As we age, it’s common to feel a strong desire to stay close to the things we know and love. That’s one of the reasons aging in place has become so popular, with 95% of adults age 55 and over saying it is an important goal for them, according to a 2024 U.S. News and World Report. 

While aging in place has many appealing aspects, it also comes with challenges. Below, we explain six of the most common and significant obstacles that seniors aging in place may face, and offer solutions. 

Aging in Place Basics

Aging in place is when a senior decides they want to continue living in their own home rather than moving to a senior living community. Many seniors may prefer to do so because of their social networks in the community, the familiarity of staying in their homes, and the cost of senior living, among other reasons. Still, it does come with some challenges. 

Pros and Cons of Aging In Place

Pros

Cons

Stay close to friends and neighbors in the community
Increased risk of accidents and incidents, like falls, because of less access to caregivers and suboptimal home design
Avoid the hassle of decluttering and moving and the emotional turmoil that can come with leaving a longtime home
Higher risk of social isolation and loneliness
Do not have to pay for senior living
Still responsible for home maintenance and cleaning, and outsourcing for these services can get expensive fast
Maintain consistency in your lifestyle
May need to hire an in-home caregiver

Who Shouldn’t Age In Place? 

While aging in place sounds appealing to most, it isn’t always a better alternative to senior living. Here are some situations when aging in place may not be the right choice:

  • Your family lives far away or works full-time, so they won’t be around to help you. 
  • You don’t have close friends in the community.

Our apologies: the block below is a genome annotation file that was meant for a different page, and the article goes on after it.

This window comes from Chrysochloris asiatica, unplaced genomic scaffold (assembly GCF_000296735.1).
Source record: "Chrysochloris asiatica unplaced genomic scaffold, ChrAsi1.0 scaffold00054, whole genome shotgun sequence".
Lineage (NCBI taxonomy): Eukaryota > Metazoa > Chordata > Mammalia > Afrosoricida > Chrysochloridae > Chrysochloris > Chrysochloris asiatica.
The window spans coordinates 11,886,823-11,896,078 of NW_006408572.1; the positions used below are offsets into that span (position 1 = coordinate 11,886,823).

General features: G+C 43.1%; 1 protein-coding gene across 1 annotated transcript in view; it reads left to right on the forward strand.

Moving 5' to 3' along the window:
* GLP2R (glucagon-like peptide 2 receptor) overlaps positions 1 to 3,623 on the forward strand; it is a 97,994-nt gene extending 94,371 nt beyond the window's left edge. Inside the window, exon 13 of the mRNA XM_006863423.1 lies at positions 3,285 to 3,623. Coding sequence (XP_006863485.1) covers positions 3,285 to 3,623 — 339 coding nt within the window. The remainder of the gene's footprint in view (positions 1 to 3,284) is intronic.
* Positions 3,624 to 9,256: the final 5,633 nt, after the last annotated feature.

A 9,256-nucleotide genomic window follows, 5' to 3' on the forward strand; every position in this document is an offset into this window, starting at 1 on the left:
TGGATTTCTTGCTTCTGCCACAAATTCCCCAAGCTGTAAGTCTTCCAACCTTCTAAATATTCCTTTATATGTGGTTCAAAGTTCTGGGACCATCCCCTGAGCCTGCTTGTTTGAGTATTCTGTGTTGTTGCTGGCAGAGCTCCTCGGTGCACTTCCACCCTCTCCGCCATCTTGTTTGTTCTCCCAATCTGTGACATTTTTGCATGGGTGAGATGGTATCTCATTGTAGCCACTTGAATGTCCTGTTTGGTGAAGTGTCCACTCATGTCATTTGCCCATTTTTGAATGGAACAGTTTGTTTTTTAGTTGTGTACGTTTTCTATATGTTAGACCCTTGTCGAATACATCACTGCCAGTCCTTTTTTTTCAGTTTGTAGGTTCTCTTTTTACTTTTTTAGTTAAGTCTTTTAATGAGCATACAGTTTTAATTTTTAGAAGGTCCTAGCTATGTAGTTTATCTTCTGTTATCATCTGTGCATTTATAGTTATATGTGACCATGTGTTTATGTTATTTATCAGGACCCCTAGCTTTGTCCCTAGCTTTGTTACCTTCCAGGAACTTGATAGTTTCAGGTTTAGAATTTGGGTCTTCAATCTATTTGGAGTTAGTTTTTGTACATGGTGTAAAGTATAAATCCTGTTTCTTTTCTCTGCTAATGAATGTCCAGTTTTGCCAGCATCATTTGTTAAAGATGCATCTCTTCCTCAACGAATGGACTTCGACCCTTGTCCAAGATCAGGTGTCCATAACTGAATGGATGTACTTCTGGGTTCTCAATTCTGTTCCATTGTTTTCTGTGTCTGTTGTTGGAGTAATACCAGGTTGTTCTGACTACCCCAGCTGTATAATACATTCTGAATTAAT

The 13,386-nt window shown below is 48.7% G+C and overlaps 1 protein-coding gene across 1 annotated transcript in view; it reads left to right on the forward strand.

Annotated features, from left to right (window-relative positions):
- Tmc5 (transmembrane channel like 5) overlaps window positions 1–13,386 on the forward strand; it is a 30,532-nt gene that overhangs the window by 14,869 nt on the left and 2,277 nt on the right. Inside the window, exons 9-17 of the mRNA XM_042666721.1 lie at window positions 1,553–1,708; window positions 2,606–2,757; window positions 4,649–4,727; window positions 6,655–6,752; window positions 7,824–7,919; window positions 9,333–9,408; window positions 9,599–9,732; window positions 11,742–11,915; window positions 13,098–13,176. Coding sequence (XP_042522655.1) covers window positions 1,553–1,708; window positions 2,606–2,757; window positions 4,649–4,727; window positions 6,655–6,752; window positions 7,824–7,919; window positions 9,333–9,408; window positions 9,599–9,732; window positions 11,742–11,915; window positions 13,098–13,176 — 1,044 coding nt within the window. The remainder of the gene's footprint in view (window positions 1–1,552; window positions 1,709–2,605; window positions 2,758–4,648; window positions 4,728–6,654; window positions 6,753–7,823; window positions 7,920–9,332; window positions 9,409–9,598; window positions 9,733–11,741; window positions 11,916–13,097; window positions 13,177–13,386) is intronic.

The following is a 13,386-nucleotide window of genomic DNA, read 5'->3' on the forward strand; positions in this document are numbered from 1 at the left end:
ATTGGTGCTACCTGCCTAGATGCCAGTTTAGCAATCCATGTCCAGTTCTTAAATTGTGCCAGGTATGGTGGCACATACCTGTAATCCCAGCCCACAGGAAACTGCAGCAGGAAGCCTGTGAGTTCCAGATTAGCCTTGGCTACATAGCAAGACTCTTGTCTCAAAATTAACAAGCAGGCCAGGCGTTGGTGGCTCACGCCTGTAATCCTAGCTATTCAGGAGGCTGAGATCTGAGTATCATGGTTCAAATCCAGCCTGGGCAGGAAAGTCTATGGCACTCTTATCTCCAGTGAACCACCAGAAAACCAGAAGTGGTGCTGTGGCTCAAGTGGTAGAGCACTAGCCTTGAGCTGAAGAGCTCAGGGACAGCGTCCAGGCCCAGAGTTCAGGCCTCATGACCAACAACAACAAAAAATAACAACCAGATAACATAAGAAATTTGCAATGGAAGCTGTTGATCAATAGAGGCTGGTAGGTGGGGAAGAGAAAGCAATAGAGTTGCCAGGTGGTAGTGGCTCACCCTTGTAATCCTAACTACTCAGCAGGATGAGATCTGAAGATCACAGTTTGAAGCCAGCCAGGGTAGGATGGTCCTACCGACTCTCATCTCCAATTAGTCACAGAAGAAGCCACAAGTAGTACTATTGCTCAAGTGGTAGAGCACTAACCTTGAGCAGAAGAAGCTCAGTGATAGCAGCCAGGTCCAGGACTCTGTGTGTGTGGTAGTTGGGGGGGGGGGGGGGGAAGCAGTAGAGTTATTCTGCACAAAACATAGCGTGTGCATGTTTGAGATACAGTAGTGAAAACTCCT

• You need an overnight caregiver. 
  • You need regular access to medical equipment or supplies. 
  • You are wheelchair-bound, and your home has narrow doorways or hallways.
  • You aren’t comfortable having paid caregivers in yuor home whom you don’t know.
  • You no longer drive, and public transportation options aren’t accessible. 

Challenge #1: Isolation

One of the benefits of moving to a senior living community is the built-in social network of neighbors in the same life stage as you and the preplanned social activities. Aging in place, you may be prone to isolation and loneliness, especially if you live alone and don’t have family and friends who live nearby. 

How You Can Help

You can help someone who’s facing loneliness and isolation aging in place with the following: 

Challenge #2: Poor Nutrition

Unlike seniors who move to a residential community, those who age in place are still responsible for all of their own meals. It may be difficult for seniors who age in place to maintain a well-balanced diet and proper nutrition due to mobility, motor, and cognitive challenges that can make it difficult to cook or remember to eat. Or, if they no longer drive, accessing food can be a challenge. 

Some signs of nutrient deficiencies or poor nutrition  in a senior include: 

  • Unexpected weight loss 
  • Brittle hair and nails 
  • Cracking and inflammation around the mouth and/or a swollen tongue 
  • Frequent diarrhea, which can be a sign of malabsorption 

How You Can Help

You can help someone who’s facing poor nutrition while aging in place with the following: 

  • Use meal delivery services to send nutritious food to their doors 
  • Find a Meals on Wheels provider near your loved one’s home
  • Hire an in-home care aide who can help with grocery shopping and cooking 
  • Arrange grocery delivery including many prepared foods
  • Do virtual cooking sessions over video chat 
  • See if any local resources are available that provide companion care involving going out to eat

Challenge #3: Trouble Completing Daily Activities

It’s common for seniors to struggle to complete the activities of daily living (ADLs). ADLs include the tasks that most people must do on a daily basis, including eating, dressing, bathing, and toileting. Mobility and cognitive challenges that come with age can make some of these tasks difficult. 

Some signs that your loved one is struggling to complete ADLs include: 

  • Unexpected weight loss or gain 
  • Unexplained bruises or other signs of injuries
  • Body odor and an unkempt appearance 
  • Rewearing the same clothes repeatedly 
  • An excessively messy home 

How You Can Help

You can help someone who’s struggling to complete ADLs while aging in place with the following: 

  • Get an ADL assessment so you know exactly in what areas they need help
  • Use assistive technology to make certain tasks easier 
  • Hire an in-home caregiver to assist with any ADLs that have become difficult
  • If the problems are physical, look into occupational or physical therapy 

Challenge #4: Health Care Needs